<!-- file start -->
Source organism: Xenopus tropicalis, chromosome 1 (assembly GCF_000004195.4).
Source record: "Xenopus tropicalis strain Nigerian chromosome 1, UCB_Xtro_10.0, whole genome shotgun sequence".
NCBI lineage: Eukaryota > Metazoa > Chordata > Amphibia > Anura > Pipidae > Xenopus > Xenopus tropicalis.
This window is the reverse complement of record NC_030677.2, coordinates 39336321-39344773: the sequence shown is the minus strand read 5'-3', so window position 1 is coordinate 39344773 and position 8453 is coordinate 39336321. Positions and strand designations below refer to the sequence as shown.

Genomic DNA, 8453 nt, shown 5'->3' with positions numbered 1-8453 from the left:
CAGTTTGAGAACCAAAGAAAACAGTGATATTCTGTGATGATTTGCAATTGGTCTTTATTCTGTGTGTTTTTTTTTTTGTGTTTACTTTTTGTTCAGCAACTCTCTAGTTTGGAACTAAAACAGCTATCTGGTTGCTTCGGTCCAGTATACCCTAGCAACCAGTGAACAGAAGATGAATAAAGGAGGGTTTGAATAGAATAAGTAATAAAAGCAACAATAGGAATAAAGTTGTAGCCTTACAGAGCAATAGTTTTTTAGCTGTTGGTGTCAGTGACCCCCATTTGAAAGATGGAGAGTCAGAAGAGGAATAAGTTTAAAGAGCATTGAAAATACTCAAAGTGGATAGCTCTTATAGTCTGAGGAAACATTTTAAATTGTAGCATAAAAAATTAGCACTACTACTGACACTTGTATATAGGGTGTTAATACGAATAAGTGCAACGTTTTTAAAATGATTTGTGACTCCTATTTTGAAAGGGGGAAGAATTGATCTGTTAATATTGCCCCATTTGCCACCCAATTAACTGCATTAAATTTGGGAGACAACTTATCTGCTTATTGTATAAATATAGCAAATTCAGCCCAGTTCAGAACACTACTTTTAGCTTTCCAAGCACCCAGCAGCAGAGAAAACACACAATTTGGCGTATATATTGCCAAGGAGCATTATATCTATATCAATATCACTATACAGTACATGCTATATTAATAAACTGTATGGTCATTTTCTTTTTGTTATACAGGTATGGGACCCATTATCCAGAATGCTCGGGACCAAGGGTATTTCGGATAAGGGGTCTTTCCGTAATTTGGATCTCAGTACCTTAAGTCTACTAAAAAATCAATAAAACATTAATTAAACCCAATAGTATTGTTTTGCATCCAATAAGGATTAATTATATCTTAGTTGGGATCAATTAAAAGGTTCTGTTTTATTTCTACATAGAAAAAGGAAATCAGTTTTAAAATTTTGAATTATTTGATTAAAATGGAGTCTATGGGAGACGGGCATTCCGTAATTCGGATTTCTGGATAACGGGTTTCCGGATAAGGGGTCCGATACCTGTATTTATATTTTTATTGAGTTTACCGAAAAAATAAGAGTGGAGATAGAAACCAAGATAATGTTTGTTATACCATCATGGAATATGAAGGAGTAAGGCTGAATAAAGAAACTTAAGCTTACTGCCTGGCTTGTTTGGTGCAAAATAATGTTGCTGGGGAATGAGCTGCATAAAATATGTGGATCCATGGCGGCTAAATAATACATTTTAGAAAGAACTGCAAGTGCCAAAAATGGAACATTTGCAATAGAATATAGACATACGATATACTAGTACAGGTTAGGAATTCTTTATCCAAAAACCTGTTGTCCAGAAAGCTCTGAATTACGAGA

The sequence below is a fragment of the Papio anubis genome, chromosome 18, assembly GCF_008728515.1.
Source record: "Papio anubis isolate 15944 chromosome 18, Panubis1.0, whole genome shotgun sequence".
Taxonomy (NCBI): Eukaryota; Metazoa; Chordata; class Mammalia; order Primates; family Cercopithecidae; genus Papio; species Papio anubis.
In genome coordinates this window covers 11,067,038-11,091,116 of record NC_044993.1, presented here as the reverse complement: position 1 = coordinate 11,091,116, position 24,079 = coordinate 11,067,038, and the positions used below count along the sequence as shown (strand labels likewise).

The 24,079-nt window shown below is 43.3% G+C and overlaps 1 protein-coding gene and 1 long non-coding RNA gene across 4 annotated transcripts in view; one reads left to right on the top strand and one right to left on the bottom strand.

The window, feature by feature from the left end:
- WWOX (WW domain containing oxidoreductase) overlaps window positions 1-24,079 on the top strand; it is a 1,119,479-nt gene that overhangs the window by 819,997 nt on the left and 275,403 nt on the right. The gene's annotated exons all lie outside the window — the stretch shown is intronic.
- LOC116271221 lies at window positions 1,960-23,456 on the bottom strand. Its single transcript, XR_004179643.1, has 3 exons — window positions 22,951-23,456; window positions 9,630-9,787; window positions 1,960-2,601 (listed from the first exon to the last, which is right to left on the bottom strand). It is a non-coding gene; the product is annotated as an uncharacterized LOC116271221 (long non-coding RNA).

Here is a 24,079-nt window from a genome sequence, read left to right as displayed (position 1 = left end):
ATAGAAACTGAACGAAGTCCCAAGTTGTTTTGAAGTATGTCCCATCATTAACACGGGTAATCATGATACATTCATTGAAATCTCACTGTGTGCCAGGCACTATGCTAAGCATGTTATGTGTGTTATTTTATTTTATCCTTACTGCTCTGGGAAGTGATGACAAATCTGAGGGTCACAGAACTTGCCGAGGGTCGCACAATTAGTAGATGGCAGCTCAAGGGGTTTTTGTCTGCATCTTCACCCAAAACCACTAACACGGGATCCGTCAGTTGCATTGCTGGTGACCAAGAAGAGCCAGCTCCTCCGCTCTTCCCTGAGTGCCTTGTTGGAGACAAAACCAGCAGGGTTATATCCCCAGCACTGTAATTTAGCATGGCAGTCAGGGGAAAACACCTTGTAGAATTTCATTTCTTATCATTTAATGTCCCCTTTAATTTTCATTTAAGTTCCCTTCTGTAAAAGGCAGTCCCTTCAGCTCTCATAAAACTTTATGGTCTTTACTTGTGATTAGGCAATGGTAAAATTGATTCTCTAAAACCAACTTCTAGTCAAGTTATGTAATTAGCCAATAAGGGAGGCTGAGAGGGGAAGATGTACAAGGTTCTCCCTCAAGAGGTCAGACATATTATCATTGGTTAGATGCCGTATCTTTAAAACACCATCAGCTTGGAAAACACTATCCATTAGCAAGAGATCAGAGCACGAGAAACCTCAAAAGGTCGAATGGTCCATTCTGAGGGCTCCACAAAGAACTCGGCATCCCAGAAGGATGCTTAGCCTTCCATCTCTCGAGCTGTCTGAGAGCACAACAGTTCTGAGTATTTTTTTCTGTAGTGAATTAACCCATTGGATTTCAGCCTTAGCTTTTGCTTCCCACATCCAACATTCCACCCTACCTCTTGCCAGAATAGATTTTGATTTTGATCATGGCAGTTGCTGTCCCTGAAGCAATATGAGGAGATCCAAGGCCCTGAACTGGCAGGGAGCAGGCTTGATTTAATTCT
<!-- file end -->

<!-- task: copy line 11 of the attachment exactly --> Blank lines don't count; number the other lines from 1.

The 24,079-nt window shown below is 43.3% G+C and overlaps 1 protein-coding gene and 1 long non-coding RNA gene across 4 annotated transcripts in view; one reads left to right on the top strand and one right to left on the bottom strand.